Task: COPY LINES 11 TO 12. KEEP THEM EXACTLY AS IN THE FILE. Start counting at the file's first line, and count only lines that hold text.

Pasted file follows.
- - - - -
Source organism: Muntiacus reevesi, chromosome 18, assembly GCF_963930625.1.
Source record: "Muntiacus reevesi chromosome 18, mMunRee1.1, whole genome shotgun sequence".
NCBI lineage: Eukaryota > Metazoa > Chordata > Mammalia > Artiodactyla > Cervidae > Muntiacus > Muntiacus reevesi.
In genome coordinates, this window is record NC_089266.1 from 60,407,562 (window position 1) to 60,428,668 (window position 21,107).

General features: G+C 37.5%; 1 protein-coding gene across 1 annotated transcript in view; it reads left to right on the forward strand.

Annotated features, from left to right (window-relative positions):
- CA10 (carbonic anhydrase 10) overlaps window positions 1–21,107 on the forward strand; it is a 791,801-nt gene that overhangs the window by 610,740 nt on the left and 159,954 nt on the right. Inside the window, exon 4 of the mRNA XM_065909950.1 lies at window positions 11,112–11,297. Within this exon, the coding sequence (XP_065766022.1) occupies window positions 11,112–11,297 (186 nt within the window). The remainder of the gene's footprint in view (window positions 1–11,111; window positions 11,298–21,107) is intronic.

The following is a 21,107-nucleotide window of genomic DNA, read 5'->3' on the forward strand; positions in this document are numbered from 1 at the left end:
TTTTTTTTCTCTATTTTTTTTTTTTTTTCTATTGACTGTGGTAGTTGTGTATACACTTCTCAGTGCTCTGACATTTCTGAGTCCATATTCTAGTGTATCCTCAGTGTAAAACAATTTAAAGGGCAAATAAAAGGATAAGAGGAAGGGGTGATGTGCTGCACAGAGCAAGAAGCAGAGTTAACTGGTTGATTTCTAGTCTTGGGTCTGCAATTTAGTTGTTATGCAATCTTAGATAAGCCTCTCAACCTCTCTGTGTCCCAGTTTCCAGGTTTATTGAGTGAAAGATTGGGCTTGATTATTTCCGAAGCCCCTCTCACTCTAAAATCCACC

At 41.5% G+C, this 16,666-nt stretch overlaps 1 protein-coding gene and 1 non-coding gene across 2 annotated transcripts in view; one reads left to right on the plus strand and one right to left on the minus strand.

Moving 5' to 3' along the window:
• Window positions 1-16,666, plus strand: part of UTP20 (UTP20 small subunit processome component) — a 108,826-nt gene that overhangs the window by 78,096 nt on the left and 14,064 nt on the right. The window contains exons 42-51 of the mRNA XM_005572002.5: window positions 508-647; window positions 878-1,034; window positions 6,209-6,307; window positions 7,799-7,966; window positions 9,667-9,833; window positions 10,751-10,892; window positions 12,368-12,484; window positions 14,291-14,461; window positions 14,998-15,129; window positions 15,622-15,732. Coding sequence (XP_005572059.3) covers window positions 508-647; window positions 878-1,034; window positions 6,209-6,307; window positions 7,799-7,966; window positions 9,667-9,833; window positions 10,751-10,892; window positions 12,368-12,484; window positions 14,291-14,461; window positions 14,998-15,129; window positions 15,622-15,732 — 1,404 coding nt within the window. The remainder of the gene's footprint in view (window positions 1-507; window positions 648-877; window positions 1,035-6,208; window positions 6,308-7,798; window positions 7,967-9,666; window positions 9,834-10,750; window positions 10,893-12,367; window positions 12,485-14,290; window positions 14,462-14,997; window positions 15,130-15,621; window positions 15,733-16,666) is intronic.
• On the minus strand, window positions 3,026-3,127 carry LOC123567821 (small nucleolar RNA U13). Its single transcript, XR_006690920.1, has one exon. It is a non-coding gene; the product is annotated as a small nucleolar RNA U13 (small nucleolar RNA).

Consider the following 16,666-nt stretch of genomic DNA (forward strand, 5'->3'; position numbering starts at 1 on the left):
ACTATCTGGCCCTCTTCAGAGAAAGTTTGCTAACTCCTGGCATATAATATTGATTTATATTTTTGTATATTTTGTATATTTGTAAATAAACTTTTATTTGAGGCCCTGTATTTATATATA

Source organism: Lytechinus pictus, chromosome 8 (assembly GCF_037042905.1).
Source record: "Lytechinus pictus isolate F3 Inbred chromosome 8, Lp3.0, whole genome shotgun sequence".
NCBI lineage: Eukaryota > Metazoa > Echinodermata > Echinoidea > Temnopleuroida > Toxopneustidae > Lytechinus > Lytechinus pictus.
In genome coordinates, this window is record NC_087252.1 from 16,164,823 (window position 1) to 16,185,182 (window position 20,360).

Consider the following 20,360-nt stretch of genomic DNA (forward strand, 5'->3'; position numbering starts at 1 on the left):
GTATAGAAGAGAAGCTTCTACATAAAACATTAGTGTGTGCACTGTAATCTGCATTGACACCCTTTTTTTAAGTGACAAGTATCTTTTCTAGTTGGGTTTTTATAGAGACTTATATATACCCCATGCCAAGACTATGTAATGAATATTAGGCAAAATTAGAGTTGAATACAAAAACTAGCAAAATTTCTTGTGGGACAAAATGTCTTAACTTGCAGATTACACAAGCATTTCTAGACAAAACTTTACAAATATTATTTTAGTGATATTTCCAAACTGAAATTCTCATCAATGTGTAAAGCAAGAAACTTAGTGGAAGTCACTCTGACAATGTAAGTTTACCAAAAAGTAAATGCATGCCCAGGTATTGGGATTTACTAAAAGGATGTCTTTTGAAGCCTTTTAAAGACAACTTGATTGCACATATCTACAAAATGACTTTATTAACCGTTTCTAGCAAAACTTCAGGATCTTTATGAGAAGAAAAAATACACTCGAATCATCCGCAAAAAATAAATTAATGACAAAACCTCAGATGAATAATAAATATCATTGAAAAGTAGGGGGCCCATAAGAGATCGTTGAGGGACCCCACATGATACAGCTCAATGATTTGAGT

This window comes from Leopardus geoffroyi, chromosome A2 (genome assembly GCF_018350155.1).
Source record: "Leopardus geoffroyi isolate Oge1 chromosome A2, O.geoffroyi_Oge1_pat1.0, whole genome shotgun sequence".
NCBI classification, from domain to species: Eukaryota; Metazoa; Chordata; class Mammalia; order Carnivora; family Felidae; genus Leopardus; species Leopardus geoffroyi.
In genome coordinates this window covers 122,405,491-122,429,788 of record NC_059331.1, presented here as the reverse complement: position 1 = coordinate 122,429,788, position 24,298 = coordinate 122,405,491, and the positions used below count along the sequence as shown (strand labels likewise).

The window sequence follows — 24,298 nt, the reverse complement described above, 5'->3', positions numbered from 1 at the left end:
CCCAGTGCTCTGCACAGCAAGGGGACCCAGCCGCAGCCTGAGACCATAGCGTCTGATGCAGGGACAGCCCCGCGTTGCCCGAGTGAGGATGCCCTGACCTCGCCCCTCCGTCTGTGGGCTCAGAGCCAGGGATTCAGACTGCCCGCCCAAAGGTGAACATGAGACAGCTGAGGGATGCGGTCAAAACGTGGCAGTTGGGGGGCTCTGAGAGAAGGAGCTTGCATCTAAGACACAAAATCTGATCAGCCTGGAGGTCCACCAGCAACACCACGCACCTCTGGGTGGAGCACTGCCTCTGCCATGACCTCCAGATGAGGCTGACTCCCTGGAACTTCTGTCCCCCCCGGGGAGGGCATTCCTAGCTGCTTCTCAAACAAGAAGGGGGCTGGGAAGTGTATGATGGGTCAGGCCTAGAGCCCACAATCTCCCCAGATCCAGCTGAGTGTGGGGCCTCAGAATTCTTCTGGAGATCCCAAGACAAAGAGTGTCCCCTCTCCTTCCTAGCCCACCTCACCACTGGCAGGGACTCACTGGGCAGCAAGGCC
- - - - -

Moving 5' to 3' along the window:
• Window positions 1-16,666, plus strand: part of UTP20 (UTP20 small subunit processome component) — a 108,826-nt gene that overhangs the window by 78,096 nt on the left and 14,064 nt on the right. The window contains exons 42-51 of the mRNA XM_005572002.5: window positions 508-647; window positions 878-1,034; window positions 6,209-6,307; window positions 7,799-7,966; window positions 9,667-9,833; window positions 10,751-10,892; window positions 12,368-12,484; window positions 14,291-14,461; window positions 14,998-15,129; window positions 15,622-15,732. Coding sequence (XP_005572059.3) covers window positions 508-647; window positions 878-1,034; window positions 6,209-6,307; window positions 7,799-7,966; window positions 9,667-9,833; window positions 10,751-10,892; window positions 12,368-12,484; window positions 14,291-14,461; window positions 14,998-15,129; window positions 15,622-15,732 — 1,404 coding nt within the window. The remainder of the gene's footprint in view (window positions 1-507; window positions 648-877; window positions 1,035-6,208; window positions 6,308-7,798; window positions 7,967-9,666; window positions 9,834-10,750; window positions 10,893-12,367; window positions 12,485-14,290; window positions 14,462-14,997; window positions 15,130-15,621; window positions 15,733-16,666) is intronic.